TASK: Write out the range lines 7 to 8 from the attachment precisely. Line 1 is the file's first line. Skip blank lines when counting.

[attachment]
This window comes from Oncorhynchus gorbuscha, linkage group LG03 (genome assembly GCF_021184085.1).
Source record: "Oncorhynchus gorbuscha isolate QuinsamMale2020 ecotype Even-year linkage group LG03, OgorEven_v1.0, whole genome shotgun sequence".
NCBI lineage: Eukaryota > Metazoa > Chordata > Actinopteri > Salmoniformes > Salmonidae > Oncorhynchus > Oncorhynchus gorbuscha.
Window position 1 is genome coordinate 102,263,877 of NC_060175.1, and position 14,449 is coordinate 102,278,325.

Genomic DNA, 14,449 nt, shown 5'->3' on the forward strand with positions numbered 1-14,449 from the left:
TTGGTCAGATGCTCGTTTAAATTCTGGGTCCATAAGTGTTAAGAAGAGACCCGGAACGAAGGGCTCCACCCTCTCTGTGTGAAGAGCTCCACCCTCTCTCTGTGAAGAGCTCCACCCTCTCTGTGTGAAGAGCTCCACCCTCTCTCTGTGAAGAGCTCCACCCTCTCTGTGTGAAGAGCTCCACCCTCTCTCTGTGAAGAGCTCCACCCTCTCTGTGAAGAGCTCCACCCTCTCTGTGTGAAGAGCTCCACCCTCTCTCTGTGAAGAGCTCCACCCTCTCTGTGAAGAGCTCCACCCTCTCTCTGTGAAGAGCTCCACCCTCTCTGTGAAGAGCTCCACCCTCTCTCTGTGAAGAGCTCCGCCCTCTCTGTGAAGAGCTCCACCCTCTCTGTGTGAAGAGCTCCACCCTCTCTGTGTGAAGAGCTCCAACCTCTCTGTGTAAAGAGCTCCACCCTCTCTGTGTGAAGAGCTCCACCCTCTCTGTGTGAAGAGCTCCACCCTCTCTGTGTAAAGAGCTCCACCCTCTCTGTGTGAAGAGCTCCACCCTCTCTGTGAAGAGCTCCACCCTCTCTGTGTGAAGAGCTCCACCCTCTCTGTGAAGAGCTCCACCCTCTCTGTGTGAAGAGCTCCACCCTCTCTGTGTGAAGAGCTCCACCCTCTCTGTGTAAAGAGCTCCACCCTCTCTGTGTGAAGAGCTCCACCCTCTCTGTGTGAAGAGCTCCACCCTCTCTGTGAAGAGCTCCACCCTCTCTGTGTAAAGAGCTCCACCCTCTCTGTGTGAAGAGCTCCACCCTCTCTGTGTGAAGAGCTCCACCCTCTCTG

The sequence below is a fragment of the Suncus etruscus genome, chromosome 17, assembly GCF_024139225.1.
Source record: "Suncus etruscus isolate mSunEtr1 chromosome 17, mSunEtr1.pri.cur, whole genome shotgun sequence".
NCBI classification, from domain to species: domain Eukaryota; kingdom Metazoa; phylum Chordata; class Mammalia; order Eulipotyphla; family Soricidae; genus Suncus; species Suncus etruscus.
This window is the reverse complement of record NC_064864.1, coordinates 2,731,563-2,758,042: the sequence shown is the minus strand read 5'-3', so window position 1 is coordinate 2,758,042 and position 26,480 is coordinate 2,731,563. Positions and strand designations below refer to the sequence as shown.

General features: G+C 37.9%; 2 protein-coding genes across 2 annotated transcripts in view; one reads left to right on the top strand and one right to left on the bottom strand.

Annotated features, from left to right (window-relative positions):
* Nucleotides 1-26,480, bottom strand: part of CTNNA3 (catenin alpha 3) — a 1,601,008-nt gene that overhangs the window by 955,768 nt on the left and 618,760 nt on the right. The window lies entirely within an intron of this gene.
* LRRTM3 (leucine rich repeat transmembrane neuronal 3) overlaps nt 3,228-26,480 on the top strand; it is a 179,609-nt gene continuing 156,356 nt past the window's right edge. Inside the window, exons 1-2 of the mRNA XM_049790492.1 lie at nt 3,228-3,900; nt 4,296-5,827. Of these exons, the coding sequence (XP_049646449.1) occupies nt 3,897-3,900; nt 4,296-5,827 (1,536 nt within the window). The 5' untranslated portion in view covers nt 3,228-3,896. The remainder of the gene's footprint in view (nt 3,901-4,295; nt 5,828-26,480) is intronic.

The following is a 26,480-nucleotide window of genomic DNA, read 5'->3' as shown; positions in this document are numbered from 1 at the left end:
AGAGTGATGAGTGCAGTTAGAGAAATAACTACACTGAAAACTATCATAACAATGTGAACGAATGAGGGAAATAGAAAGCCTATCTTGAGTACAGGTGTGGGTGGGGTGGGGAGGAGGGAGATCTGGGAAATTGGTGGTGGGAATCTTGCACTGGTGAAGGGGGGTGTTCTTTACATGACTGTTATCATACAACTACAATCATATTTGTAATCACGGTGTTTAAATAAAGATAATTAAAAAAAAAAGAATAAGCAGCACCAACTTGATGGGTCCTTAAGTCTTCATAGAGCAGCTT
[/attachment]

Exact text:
The sequence below is a fragment of the Suncus etruscus genome, chromosome 17, assembly GCF_024139225.1.
Source record: "Suncus etruscus isolate mSunEtr1 chromosome 17, mSunEtr1.pri.cur, whole genome shotgun sequence".